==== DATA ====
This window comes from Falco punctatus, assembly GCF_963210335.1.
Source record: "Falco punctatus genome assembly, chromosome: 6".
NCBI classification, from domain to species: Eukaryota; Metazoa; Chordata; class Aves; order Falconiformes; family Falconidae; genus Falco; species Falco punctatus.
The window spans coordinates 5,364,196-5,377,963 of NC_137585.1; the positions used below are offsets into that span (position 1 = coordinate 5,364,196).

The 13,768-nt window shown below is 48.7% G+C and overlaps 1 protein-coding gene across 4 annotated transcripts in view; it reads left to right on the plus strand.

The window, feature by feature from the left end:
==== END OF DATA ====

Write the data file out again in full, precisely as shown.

This window comes from Falco punctatus, assembly GCF_963210335.1.
Source record: "Falco punctatus genome assembly, chromosome: 6".
NCBI classification, from domain to species: Eukaryota; Metazoa; Chordata; class Aves; order Falconiformes; family Falconidae; genus Falco; species Falco punctatus.
The window spans coordinates 5,364,196-5,377,963 of NC_137585.1; the positions used below are offsets into that span (position 1 = coordinate 5,364,196).

The 13,768-nt window shown below is 48.7% G+C and overlaps 1 protein-coding gene across 4 annotated transcripts in view; it reads left to right on the plus strand.

The window, feature by feature from the left end: